Could Japan have won Sunday’s 2-2 draw against Senegal? Yes, and they could have lost as well. Both the Samurai Blue and the Lions of Teranga were close to taking a huge step towards the round of 16. Both played well. Both deserved a better result. In the end, they shared the spoils and each took a point in one of the World Cup’s best games so far, with thrills, turnarounds, beautiful plays, and mistakes.
The Samurai Blue’s performance had highs and lows, but the most important takeaway is that the team is playing with confidence again, something which we have not been seen in a long time. They also brought confidence back to the supporters. Japan’s players were not intimidated after conceding in the beginning, nor after allowing the second against the run of play with 19 minutes remaining. Twice they managed to equalise and almost came back from
behind to win the game. Sunday’s Japan was that old electric Japan from the old times, with the same fighting spirit from the 2002 and 2010 World Cups. They are close to reaching the Round of 16, matching their best-ever result in the tournament.
Of course, there is room for improvement. Before every Japan game, the same question comes to mind: Will the defence gift another goal? Will the forwards miss another sitter? We saw both in the Senegal match. The most worrying situation lies behind the posts, with Eiji Kawashima committing mistakes in every match. Kosuke Nakamura, a young goalkeeper with enormous potential and the only candidate to wear the No. 1 shirt in the next few years, could solve the problem. Masaaki Higashiguchi is also in good form and could do the job. However, Nishino’s faith in Kawashima seems unshakable. The coach is unlike to change keepers mid-way, and we can only hope that Kawashima can return to the great form he showed this season with Metz having filled his quota of errors.
The defensive line, on the other side, made a convincing display. Maya Yoshida and Gen Shoji, rock-solid at centre-back, did not allow much space nor did they lose in individual duels against the Africans. Hiroki Sakai and Yuto Nagatomo also defended properly, as well as the volante duo of Makoto Hasebe and Gaku Shibasaki.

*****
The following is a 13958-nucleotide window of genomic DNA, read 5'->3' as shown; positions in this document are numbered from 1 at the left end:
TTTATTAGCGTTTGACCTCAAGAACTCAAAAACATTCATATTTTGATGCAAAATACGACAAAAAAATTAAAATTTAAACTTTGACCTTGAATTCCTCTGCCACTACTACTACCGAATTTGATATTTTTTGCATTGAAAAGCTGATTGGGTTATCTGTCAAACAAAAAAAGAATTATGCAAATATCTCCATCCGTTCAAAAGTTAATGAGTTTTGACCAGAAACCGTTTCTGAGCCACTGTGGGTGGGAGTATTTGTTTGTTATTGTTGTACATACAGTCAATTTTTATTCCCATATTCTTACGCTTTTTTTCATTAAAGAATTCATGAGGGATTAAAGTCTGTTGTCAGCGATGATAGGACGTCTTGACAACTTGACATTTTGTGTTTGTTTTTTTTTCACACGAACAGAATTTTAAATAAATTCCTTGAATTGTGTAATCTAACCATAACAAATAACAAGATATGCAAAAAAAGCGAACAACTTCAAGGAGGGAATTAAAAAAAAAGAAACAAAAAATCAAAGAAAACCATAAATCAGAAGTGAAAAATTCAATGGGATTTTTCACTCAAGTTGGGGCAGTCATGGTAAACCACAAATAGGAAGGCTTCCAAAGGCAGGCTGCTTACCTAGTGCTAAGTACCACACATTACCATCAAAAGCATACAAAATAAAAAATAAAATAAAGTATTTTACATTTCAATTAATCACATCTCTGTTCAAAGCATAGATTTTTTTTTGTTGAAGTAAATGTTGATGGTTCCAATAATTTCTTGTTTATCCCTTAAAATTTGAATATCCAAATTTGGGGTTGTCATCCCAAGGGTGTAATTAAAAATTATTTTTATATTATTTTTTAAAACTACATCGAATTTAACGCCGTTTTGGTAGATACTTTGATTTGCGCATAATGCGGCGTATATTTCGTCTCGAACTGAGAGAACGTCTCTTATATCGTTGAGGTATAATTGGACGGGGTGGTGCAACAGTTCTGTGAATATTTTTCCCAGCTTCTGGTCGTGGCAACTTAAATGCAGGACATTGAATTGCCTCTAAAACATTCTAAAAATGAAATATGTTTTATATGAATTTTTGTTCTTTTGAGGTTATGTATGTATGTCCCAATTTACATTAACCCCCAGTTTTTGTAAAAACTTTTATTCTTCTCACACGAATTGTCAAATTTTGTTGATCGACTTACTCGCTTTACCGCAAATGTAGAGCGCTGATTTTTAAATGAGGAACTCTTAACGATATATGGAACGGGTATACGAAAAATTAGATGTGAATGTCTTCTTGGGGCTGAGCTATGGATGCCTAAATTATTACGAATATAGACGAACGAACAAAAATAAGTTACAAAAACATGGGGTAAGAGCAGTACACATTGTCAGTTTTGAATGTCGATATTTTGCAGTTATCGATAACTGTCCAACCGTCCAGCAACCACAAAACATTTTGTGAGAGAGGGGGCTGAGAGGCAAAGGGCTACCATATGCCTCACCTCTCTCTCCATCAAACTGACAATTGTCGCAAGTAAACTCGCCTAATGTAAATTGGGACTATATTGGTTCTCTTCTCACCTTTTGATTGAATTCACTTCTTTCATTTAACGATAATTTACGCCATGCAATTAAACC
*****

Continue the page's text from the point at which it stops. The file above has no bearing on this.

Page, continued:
Moreover, what a match from Shibasaki! What a World Cup for Shibasaki! Japan’s “new Yasuhito Endo” dominated the midfield and repeated his excellent performance against Colombia, not only with long balls and key passes, but also by marking and recovering the ball. He is the kind of player the team was lacking; a player Halilhodzic was looking for the whole time and could not find. Shibasaki has never became a regular in the national team because of the average season he had at Kashima Antlers before moving to Spain as well as injuries. Two weeks ago he was not even a starter; now he looks like the team’s ace and is arguably the best Japanese player in this World Cup so far.
The man of the match, however, had to be Takashi Inui. Japan’s main dribbler, who likes to take on opposing defenders and can change the game with a single play. Thanks to a goal and an assist from him, Japan managed to tie the match and could even have won, if his second-half rocket had not capriciously hit the crossbar.
Coming from a great run at Eibar and from this summer a member of Real Betis, it seems absurd to think that Inui was only third in the team’s depth chart for left midfielder and risked exclusion from Nishino’s final squad. To get to Russia he needed to overcome the reputations of Takashi Usami and Genki Haraguchi, to say nothing of Shoya Nakajima whose absence in the squad was lamented by media and supporters alike.
Up front, Osako wasted a clear chance for the second match in a row. Shibasaki offered him a goal on a platter, but he missed the timing of the shot and could not hit the ball when only Senegal’s keeper Khadim N’Diaye stood between him and the goal. However, his post play abilities, which no other Japanese player can surpass, deserve recognition. Besides a strenuous defensive effort, Osako redeemed his missed goal by contributing to the equaliser.
As if we did not have enough unlikely heroes, the 174cm-tall Shinji Okazaki appeared in the penalty box, dueling with 196cm-tall Salif Sané after Osako’s cross. His struggle forced a mistake from the keeper, who let the goal unguarded, and a header backwards from Sané that ended at the feet of Inui close to the end line.
He passed to Keisuke Honda, who slotted home. Honda may be no longer the ace of the team, but he turned into a talisman instead. He came in the second half against Colombia and assisted Osako’s game-winning header, before coming on again in the second half against Senegal and rescuing a point.
Japan did what looked impossible two weeks ago. Many expected a winless campaign in Russia (or even three defeats), but the team will face Poland in the decisive match needing only a draw to progress, still unbeaten and on top of the group. The side’s struggling players have recovered their good form and confidence at exactly the right moment.
In one of the craziest World Cups of recent times, Japan have proven to be up to the challenge. How far can this team go?
Tiago Bontempo is a Brazilian journalist specializing in Japanese football for Globo. He can be found on Twitter at @GunnerTNB